H&H teams up with bright designlab to give a Portland mid-century home modern updates.
After seeing the interior of the Twigg House, designed by bright designlab, during the Design Matters: A Tour of Exceptional Portland Homes home tour, a family moving to Portland from California enlisted bright designlab to help them find and remodel their own mid-century style home.
First, though, they had to find the right house. After looking at a few options, they bought a mid-century modern home in the Sylvan Highlands neighborhood.
“The Sylvan Highlands area has a lot of desirable mid-century ranch style homes and the area is predicted to increase in value because of how desirable the style of homes are,” said Alissa Pulcrano, principal of bright designlab. “You can still buy unrenovated homes and modernize them while maintaining the mid-century architecture.”
Photos by bright designlab.
The focus of this project was to update the interior without making any dramatic changes to the structure or architectural style of the home. The only changes made to the exterior were the color (the home was originally beige) and the master bathroom’s window (previously vertical, now horizontal for privacy).
While the exterior was painted a darker color, the interior was a whole different story.
“They’re minimalists, they like white-on-white-on-white with a very simplifying and calming style,” said Alissa of the clients’ aesthetic.
Bright designlab, Hammer & Hand, and the clients worked together to come up with a plan that fit the clients’ desire for modern design while complementing the mid-century architecture.
“It was a classic example of collaboration between the designer, the homeowner, and Hammer & Hand,” said H&H Project Manager Alex Daisley. “We worked together to control the budget and the cost while keeping the desired design elements.”
“We had a lot of intensive design meetings with them where we went through each piece,” agreed Alissa. “We usually start with a site survey, clear out the box, and give them different scenarios and options. We always try to get them to step outside of their comfort zone a little bit.”
The resulting design was one that fit with the clients’ desire for a clean, modern look while shaking things up with adjusted floor plans in the bathroom and kitchen for a better use of space.
The kitchen remained structurally the same, but with a lot of improvements. H&H removed a wing wall to open the space up and make room for a new kitchen island. The team also reconfigured the lighting, installed new tile, and removed all of the cabinetry to replace it with new cabinets built by Big Branch Woodworking.
A new kitchen island, built by Big Branch Woodworking, features a polished white concrete countertop from Cement Elegance. The clients love white, so the team painted the walls, ceiling, trim, cabinets, and doors in Benjamin Moore’s Vanilla Milkshake.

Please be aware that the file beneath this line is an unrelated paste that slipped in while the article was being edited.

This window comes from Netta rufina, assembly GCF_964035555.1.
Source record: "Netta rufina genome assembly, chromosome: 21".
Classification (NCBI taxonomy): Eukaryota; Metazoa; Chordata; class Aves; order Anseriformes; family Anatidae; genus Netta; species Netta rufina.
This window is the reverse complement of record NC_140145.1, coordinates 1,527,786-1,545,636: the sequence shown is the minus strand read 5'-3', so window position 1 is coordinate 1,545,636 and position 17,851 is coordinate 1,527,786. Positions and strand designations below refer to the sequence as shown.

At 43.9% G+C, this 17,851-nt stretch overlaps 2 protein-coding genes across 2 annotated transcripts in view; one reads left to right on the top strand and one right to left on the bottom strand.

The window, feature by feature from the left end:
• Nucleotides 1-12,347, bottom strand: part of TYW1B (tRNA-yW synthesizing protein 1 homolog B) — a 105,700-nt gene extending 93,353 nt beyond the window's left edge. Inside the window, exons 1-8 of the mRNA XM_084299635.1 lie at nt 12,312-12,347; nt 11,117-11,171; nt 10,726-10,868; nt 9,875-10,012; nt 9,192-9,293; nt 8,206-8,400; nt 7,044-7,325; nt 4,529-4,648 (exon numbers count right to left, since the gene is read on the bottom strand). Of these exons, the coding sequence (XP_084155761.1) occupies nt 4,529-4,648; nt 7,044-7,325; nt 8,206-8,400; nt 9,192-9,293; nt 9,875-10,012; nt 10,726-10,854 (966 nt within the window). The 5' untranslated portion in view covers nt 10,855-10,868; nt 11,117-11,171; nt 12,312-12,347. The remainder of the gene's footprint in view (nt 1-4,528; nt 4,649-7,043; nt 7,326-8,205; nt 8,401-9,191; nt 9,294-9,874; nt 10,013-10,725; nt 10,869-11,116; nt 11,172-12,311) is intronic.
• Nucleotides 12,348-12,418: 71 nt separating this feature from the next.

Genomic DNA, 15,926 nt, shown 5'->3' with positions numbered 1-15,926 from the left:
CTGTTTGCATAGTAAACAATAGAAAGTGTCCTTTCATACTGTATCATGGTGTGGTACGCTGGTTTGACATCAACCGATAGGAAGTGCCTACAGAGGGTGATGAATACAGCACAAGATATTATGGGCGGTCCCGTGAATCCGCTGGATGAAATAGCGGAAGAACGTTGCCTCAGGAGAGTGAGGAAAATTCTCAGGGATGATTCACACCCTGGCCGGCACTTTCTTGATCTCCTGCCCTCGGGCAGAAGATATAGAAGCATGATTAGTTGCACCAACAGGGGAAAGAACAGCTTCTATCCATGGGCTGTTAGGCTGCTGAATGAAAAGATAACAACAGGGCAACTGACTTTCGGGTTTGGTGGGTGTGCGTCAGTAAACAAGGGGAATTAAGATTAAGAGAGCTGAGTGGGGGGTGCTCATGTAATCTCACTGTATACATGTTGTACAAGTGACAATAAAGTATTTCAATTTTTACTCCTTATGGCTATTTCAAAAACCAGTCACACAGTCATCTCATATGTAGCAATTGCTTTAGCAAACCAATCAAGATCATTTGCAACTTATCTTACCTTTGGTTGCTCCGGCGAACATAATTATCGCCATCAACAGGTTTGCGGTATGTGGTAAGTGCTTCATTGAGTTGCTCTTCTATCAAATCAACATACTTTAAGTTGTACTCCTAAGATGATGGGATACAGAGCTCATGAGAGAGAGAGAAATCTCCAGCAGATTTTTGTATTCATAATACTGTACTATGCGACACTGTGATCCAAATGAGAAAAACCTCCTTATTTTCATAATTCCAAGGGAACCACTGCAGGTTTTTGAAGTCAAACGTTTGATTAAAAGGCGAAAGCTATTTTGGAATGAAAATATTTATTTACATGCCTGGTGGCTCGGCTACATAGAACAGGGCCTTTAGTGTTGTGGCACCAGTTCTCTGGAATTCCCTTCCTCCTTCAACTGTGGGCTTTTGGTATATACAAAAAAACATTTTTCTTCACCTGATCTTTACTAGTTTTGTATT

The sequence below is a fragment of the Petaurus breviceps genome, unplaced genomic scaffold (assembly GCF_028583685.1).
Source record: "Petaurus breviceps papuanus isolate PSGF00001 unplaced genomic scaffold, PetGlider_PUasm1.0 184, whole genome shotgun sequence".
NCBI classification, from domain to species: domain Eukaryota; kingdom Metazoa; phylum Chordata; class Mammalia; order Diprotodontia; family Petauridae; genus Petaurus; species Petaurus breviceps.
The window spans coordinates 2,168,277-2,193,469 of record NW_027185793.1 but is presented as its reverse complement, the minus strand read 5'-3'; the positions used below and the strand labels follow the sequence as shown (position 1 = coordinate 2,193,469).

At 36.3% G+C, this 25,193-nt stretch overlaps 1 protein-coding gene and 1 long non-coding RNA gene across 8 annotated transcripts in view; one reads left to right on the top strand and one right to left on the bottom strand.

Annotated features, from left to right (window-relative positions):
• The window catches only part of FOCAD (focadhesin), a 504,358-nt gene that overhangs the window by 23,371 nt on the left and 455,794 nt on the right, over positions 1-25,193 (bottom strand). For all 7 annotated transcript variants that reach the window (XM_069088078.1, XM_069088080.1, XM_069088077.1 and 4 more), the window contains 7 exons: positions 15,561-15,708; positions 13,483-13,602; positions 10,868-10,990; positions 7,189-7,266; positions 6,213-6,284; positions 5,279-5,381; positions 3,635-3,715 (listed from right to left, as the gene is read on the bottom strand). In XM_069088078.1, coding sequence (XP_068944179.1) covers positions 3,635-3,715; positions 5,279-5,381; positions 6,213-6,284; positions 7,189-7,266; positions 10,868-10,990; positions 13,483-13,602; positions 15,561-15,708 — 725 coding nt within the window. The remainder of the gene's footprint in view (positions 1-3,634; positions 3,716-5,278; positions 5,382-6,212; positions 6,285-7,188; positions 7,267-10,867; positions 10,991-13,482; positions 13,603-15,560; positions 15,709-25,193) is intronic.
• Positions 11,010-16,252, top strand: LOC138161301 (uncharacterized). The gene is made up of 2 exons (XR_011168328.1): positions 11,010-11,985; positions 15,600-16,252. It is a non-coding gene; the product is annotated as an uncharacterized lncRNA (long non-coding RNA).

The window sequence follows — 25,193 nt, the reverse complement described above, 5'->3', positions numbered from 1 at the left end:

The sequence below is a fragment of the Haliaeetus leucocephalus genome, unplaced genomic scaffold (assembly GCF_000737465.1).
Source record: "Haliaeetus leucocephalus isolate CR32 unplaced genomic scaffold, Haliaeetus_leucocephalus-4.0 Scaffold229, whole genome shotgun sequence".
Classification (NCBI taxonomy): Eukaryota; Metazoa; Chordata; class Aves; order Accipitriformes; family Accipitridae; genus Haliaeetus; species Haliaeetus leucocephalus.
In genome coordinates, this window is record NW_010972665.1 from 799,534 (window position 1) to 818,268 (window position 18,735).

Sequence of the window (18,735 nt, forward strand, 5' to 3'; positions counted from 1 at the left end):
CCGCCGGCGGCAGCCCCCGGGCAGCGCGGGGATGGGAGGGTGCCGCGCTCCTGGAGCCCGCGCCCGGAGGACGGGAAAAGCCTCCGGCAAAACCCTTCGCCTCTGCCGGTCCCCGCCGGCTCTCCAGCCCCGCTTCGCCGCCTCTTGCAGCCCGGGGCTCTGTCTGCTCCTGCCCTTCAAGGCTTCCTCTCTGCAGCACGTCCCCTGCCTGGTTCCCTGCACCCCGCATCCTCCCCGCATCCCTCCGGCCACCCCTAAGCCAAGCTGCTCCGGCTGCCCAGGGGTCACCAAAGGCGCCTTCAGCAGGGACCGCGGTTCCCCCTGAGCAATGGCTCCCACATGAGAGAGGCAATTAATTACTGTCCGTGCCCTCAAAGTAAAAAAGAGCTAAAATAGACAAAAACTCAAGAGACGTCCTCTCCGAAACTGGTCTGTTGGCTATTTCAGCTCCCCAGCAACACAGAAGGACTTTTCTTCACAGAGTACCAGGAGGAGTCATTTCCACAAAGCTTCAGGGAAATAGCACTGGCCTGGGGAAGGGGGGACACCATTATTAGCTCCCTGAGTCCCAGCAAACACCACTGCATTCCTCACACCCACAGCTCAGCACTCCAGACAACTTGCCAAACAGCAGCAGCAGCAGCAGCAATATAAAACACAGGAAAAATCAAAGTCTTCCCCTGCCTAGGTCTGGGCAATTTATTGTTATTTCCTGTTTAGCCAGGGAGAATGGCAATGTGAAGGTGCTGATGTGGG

Not everything got a coat of white paint, however.
“The homeowners had a classic mid-century dining table that they wanted the shelves to match, so that was one way of tying vintage pieces in with the kitchen to be cohesive,” said Alissa.
One corner was originally an entrance into the kitchen from a hallway. “We try to use all inches of the corners and not create dead spaces,” said Alissa. To make better use of this corner, cabinetry and open shelving filled in the entrance.
From the hallway, a peek through the open shelving into the kitchen helps to continue the open feel of the home.
In addition to the kitchen, H&H and bright designlab updated two bathrooms and a powder room. The 1/2 bath powder room received fresh paint, tile, and new vanity.
The guest bathroom also got a fresh coat of Vanilla Milkshake paint, new tile, new Americh tub, and vanity.
The master bathroom was the jewel of the three bathroom remodels. Not only did it receive new tile, a soaking tub, and new vanity, the floor plan got a complete overhaul.
“We made the whole bathroom more flowing, more useable,” said Alex. “It was all over the place before.”
The team added a new white oak linen closet, crafted by Big Branch Woodworking, at the entrance of the master bathroom.
The old vanity was replaced with a white oak vanity custom-designed by bright designlab and built by Big Branch Woodworking. The window, originally vertical and running almost entirely down the length of the wall, was reconfigured into a horizontal window at eye-height for privacy.
A special order Wetstyle soaking tub connects seamlessly to the shower ledge for a very spa-like feel.
Inside the curbless shower, a tiled ledge offers space for shampoo and soap while staying true to the minimalist aesthetic of the design.
Some of the most important updates aren’t visible to the naked eye, however.
Before any of the work began in the master bathroom, Chris Campbell, of Campbell’s Tile Concepts, installed a Schluter-KERDI waterproof membrane underneath all of the tile on the floor and walls. “People think that tile is waterproof, but it can fail,” said H&H Lead Carpenter Lee Alworth. “The membrane system protects the structure from water.”
Another behind-the-scenes update had to do with the home’s crawlspace. While H&H and D+F Plumbing were updating the plumbing for the kitchen, they noticed the crawlspace was badly insulated, had an inconsistent vapor barrier, and had evidence of rats and mice. “We installed a new seamless vapor barrier and updated all of the insulation in the area to take away from the cold-floor aspect of having a crawlspace that isn’t well conditioned,” said Alex. They also replaced the existing plumbing, waistlines, and added new plumbing for a future upstairs bathroom for the kids.
At the end of the project the clients had the mid-century home they dreamed of with all of the modern conveniences and materials they wanted. Check out more photos from this project in the photo gallery.Back to Field Notes